Another Millennial Cutting Back on (Not Quitting) Social Media

Why I am taking a proactive approach to social media and limiting my use of certain channels


Jenny Radloff

3 years ago | 6 min read

I realize it sounds kind of lame that I’m not making a full boycott. It sounds like I’m not actually taking a stand, but I am

First, let me clarify what my cause is not: privacy. I understand that to use free platforms for our own enjoyment, advertising is going to be a part of that experience.

And for advertisers to ultimately fund our free use of these applications, they need our data for more effective targeting. I’m cool with that. I’ve actually even found some of the ads to be helpful and have made purchases directly from social media.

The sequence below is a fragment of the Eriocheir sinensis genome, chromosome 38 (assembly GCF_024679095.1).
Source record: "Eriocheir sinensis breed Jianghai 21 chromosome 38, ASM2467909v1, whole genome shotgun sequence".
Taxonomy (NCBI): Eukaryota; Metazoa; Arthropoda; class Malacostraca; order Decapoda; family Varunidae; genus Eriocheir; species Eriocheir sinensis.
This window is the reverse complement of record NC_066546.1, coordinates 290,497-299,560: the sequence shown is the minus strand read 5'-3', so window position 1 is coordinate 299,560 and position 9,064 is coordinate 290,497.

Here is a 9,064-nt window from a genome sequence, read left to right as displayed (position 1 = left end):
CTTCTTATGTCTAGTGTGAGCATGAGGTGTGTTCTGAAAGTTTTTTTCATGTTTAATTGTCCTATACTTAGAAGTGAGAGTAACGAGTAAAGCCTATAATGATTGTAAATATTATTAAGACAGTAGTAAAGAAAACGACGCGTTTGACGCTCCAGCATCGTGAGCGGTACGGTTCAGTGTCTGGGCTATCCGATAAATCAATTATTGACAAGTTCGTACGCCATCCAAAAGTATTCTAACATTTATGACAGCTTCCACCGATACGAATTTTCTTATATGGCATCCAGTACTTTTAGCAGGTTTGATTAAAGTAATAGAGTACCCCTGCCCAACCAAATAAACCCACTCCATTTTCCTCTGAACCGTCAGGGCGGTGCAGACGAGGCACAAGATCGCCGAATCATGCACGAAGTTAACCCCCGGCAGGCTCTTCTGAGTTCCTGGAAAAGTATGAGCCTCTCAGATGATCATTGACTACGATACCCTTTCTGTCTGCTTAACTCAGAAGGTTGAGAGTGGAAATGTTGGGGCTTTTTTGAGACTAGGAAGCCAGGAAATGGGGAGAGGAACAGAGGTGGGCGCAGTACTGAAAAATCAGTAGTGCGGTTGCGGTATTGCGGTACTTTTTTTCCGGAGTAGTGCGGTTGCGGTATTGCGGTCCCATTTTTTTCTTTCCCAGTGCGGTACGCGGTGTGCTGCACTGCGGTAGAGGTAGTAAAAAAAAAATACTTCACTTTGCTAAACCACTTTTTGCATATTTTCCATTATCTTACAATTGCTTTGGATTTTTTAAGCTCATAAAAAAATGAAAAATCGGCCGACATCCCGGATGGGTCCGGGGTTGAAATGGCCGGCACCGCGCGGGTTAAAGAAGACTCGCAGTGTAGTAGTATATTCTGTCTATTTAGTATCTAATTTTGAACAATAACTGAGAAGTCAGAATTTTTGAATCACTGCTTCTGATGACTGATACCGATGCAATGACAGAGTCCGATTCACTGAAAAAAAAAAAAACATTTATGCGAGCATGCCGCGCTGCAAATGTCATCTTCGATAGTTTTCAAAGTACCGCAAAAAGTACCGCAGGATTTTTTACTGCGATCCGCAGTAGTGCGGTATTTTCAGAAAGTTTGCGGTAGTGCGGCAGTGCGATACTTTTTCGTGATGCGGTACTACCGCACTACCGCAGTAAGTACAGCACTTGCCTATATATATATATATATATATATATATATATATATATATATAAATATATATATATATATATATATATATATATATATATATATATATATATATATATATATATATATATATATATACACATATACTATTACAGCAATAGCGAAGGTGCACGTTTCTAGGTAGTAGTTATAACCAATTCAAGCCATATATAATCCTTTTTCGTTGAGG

Facebook, however, has certainly breached consumers’ trust by breaking their own policies with how they share data, but I honestly never read the terms of agreement that closely to know how my data was being used (maybe I should have?).

My Social Media Diet

Today, my social media “diet” includes using, limiting use of or completely abandoning the following channels:

  • Facebook: I deleted the mobile application back in the fall of 2018. I do, however, occasionally visit the desktop site, which is far less than I would have on my phone.
  • Snapchat: In December 2018, I deleted the app from my phone, and I haven’t gone back.
  • Instagram: The same (as Snapchat’s use) applies here, but with one exception. I DO run an Insta account for my dog @lilbrunothepug (follow him!), so I have only logged in via the mobile website to post on his behalf every once in a while. And he only follows dogs so I am not checking other humans’ content updates.